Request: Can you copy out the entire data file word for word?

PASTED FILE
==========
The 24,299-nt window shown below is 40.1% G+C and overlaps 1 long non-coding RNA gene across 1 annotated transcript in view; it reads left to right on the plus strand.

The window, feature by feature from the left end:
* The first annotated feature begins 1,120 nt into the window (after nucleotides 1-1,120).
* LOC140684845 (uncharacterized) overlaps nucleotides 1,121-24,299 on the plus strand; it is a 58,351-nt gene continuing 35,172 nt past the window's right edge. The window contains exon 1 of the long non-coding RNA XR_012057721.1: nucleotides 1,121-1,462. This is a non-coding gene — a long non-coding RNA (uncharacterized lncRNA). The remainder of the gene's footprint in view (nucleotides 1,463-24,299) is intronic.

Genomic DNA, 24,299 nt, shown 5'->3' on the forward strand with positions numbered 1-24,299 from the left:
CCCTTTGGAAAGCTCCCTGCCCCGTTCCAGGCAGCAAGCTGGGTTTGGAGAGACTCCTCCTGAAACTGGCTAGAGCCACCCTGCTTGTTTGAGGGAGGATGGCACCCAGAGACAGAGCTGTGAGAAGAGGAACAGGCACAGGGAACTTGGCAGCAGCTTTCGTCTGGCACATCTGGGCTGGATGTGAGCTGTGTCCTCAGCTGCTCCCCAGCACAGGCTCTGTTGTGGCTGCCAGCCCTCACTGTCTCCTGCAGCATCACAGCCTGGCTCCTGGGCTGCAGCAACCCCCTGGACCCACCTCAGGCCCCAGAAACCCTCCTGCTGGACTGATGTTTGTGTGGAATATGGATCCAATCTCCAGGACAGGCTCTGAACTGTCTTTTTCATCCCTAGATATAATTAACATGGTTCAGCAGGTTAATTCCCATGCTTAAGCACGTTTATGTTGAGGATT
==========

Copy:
The 24,299-nt window shown below is 40.1% G+C and overlaps 1 long non-coding RNA gene across 1 annotated transcript in view; it reads left to right on the plus strand.

The window, feature by feature from the left end:
* The first annotated feature begins 1,120 nt into the window (after nucleotides 1-1,120).
* LOC140684845 (uncharacterized) overlaps nucleotides 1,121-24,299 on the plus strand; it is a 58,351-nt gene continuing 35,172 nt past the window's right edge. The window contains exon 1 of the long non-coding RNA XR_012057721.1: nucleotides 1,121-1,462. This is a non-coding gene — a long non-coding RNA (uncharacterized lncRNA). The remainder of the gene's footprint in view (nucleotides 1,463-24,299) is intronic.

Genomic DNA, 24,299 nt, shown 5'->3' on the forward strand with positions numbered 1-24,299 from the left:
CCCTTTGGAAAGCTCCCTGCCCCGTTCCAGGCAGCAAGCTGGGTTTGGAGAGACTCCTCCTGAAACTGGCTAGAGCCACCCTGCTTGTTTGAGGGAGGATGGCACCCAGAGACAGAGCTGTGAGAAGAGGAACAGGCACAGGGAACTTGGCAGCAGCTTTCGTCTGGCACATCTGGGCTGGATGTGAGCTGTGTCCTCAGCTGCTCCCCAGCACAGGCTCTGTTGTGGCTGCCAGCCCTCACTGTCTCCTGCAGCATCACAGCCTGGCTCCTGGGCTGCAGCAACCCCCTGGACCCACCTCAGGCCCCAGAAACCCTCCTGCTGGACTGATGTTTGTGTGGAATATGGATCCAATCTCCAGGACAGGCTCTGAACTGTCTTTTTCATCCCTAGATATAATTAACATGGTTCAGCAGGTTAATTCCCATGCTTAAGCACGTTTATGTTGAGGATT